Next I tore into the wheel itself to do a little poking around.
The 1st thing I suspected was the motor driving circuitry. Disconnecting both motors and probing around the vicinity confirmed that I was right, one of the dual MOSFETs in the IRF7103 was a dead short.
Proceeded to remove the FET and see if it’s really dead, or something else on the board had died.
Yes it was dead. Removed and re-probing with my trusty DMM confirmed that. I put both the FETs on order (IRF7342 and IRF7103) thru RS-Components (actually only the IRF7103 had fried, and it was a single FET in the dual FET package).
I then decided to find out what exactly killed the FETs, wouldn’t want my replacement to go up in smoke the second I powered it on, why did the wheel turn 1/4 way before coming to a stop?
Removed a couple of screws and disconnected a bunch of stuff to get the gearbox and motors out where they could be comfortably moved around. I then decided to probe the resistance of both motors.
Here you can see that one motor has an encoder (where I guess the wheel actually gets it’s axis signal).
A pic of the reading I got from the motor with the encoder on the back. This is the min resistance (I spun the motor slowly by hand and used the DMM’s min function).
One of the ‘other side’
I pulled the motor leads out of it’s connector and tried using the power adapter itself to power the motor with the encoder. Bad idea, a whole bunch of smoke came out of the commutator area and the motor just jerked a little and sat there pretty, whilst more smoke poured out. I quickly disconnected the wires.
Can’t really see the commutator in this pic, I then disassembled the whole motor so I could see what was going on inside, initially I suspected that maybe a winding was somehow shorted or the brushes were somehow shorting together.
Here’s what I saw after prying the back out. Look at the gaps in between the comm segments. A mixture of oil,grease and carbon has built up inside and I’m guessing is the cause of all the problems I’m having.
I dug through my drawer and found a little pin that was small enough to fit into the gaps and used that to clean it out. Together with some contact cleaner.
This is the amount of crap that flowed out.
All that black stuff came from the commutator. After cleaning I measured the resistance again.
Not too bad I’d say, pretty close to the other motor. For that motor I just sprayed a little cleaner into the comm through the side gap and called it good.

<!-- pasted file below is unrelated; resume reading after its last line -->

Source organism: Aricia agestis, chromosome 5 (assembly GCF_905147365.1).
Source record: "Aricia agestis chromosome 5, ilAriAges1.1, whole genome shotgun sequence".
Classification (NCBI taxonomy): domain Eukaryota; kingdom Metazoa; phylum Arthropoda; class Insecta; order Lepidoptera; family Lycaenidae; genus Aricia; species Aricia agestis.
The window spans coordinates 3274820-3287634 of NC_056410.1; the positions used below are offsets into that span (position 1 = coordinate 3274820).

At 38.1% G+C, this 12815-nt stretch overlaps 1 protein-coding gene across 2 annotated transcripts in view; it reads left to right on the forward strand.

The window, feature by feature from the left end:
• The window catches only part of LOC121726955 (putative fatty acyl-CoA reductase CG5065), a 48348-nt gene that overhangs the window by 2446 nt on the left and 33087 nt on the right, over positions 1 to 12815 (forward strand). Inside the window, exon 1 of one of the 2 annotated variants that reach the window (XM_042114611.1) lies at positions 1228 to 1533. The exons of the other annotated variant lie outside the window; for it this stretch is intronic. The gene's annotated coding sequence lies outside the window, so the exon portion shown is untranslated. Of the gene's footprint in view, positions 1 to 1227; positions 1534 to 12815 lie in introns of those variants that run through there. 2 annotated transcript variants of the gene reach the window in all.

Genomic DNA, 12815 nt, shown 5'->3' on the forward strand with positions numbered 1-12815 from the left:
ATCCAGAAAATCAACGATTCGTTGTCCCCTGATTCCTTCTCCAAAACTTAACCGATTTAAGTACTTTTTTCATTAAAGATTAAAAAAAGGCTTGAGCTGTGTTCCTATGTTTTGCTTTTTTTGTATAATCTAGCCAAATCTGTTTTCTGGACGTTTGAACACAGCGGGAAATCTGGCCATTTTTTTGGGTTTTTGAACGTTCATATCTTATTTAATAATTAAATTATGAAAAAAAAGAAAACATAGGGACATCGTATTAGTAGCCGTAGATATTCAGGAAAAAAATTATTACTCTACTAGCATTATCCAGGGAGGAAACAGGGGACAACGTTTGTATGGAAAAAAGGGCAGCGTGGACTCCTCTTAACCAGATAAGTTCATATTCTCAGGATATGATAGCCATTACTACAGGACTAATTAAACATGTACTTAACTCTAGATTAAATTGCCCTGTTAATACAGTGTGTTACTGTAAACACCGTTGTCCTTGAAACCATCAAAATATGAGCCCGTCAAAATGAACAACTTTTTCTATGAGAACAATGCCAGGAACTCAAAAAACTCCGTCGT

Piecing the thing back together. I had gouged the end ‘tabs’ a little during the disassembly, and ended up just using a small punch to wack 4 tabs back on afterwards, seems to be tight enough to me.
I also noticed a little crack on the encoder wheel and used a little bit of CA glue to stick her back together. The wheel just slides onto the shaft and is held there with friction.
Look forward to Part II where I replace the fried MOSFET and try powering her up! I have the parts on order right now and am waiting for them to arrive.
Sunday, July 8, 2012
You’re reading this coz you have a tiny (40GB) SSD like me for the OS drive and there’s a gigantic (mine was up to 12GB before I had it removed) hiberfil.sys file and you want it gone to free up some much needed space? Fear not, this post is for you.
As far as I can tell, hiberfil.sys let’s your PC Hibernate, Windows will use hiberfil.sys to store it’s current state, and since windows is managing it, you can’t delete the file. Until you do the below steps of course.
Open up an administrator mode command prompt, and put this in.
powercfg -h off
You should immediately notice the Hibernate option gone from the shutdown menu, as well as, TADA, a bunch of free space on your C: drive (the file hiberfil.sys should also be gone from the root directory).
Note: I forgot to take screen captures of the process, sp yes you’d have to put up with a wordy post. Sorry.
Sunday, June 3, 2012
Found this while surfing the net the other day. I think its really cool and a good idea. Should help those getting started into SMT soldering. Best of all, it’s free.
It kinda reminds me of this one.
Saturday, May 19, 2012
I recently got a little Li-Ion charger that’s based of a SMPSU. It had the nasty habit of whining during charging though (it’s loud and annoying).
I decided to tear it apart and see if I can pot it in some epoxy. Of course best results would be if I could put the whole thing is some sorta vacuum to get rid of any voids and air bubbles. I didn’t have that handy, so I used some slow setting epoxy that’s very fluid.
Here’s the charger disassembled. The topside
And here’s the bottom, I then desoldered the little switching transformer that’s making all the noise.
Here’s that pesky transformer
I then used a little masking tape to form a crude sorta mold, keeping all the epoxy from flowing all over the place. Here I have poured in the epoxy
Here the epoxy has cured and I’ve taken the tape off. Seems to have covered everything.
I then assembled everything and tested the charger out. Glad to say a lot of the whining has been removed. I now need to put my ear up next to the charger to hear a perceptible whine.